Type of Surgery
Last updated: 02/17/2009
Corpus callosotomy is most often performed for children with "drop attacks," or atonic seizures, in which a sudden loss of muscle tone causes the child to fall to the floor. It is also performed in people with uncontrolled generalized tonic-clonic,...
or grand mal, seizures, or with massive jerking movements. Of the 20,000 to 70,000 people in the United States considered candidates for any type of epilepsy surgery, approximately 5,000 receive surgery per year. Between 1985 and 1990, more than 800 corpus callosotomies were performed, and the number has increased since then. Corpus callosotomy is performed by a special neurosurgical team, at a regional epilepsy treatment center.
Corpus callosotomy (or less frequently, callotomy) is a surgical procedure that disconnects the cerebral hemispheres, resulting in a condition called split-brain.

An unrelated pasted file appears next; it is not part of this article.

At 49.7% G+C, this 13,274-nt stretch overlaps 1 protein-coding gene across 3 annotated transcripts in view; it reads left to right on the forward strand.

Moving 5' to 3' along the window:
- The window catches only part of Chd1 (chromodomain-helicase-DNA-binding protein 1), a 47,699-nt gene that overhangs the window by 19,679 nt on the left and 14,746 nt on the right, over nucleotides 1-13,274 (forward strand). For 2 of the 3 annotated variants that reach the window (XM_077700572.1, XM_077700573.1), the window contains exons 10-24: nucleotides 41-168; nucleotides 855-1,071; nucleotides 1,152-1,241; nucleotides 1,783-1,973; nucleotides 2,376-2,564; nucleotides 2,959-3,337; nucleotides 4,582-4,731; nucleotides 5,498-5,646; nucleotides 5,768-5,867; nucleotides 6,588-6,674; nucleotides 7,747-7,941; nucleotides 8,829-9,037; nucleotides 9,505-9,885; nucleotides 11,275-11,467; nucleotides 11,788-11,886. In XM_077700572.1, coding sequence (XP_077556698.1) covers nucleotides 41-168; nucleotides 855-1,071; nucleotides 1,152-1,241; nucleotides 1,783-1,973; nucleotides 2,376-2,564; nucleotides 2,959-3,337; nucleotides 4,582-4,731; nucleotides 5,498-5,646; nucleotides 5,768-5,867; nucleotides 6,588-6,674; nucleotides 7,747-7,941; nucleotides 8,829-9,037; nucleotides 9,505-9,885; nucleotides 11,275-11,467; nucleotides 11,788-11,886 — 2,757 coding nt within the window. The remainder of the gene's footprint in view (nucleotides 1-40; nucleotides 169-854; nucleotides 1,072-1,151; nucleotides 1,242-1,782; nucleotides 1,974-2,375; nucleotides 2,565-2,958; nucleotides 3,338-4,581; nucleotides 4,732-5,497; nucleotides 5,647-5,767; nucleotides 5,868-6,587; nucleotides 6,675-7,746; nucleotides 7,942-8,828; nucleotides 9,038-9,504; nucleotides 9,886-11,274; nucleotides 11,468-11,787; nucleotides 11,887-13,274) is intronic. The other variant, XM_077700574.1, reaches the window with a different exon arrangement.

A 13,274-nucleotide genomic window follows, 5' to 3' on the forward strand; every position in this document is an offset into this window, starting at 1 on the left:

Most modern callosotomies involve only the anterior portion of the corpus callosum, reflecting the fact that the frontal and temporal lobes are the most commonly involved in the genesis of seizures. The deficits from this modified procedure are milder; side-effects have not been found in some patients (although it is very unlikely that none exist).
The corpus callosum is usually severed in order to stop epileptic seizures. Once the corpus callosum is cut, the brain has much more difficulty sending messages between the hemispheres. Although the corpus callosum is the largest white-matter tract connecting the hemispheres, some limited interhemispheric communication is still possible via the anterior commissure and posterior commissure. When tested in particular situations, it is obvious that information transfer between the hemispheres is reduced.
More than 60 percent of procedures neurosurgeons perform are spine-related, according to the National Neurosurgical Procedural Statistics 2006 Survey from the American Association of Neurological Surgeons (AANS).
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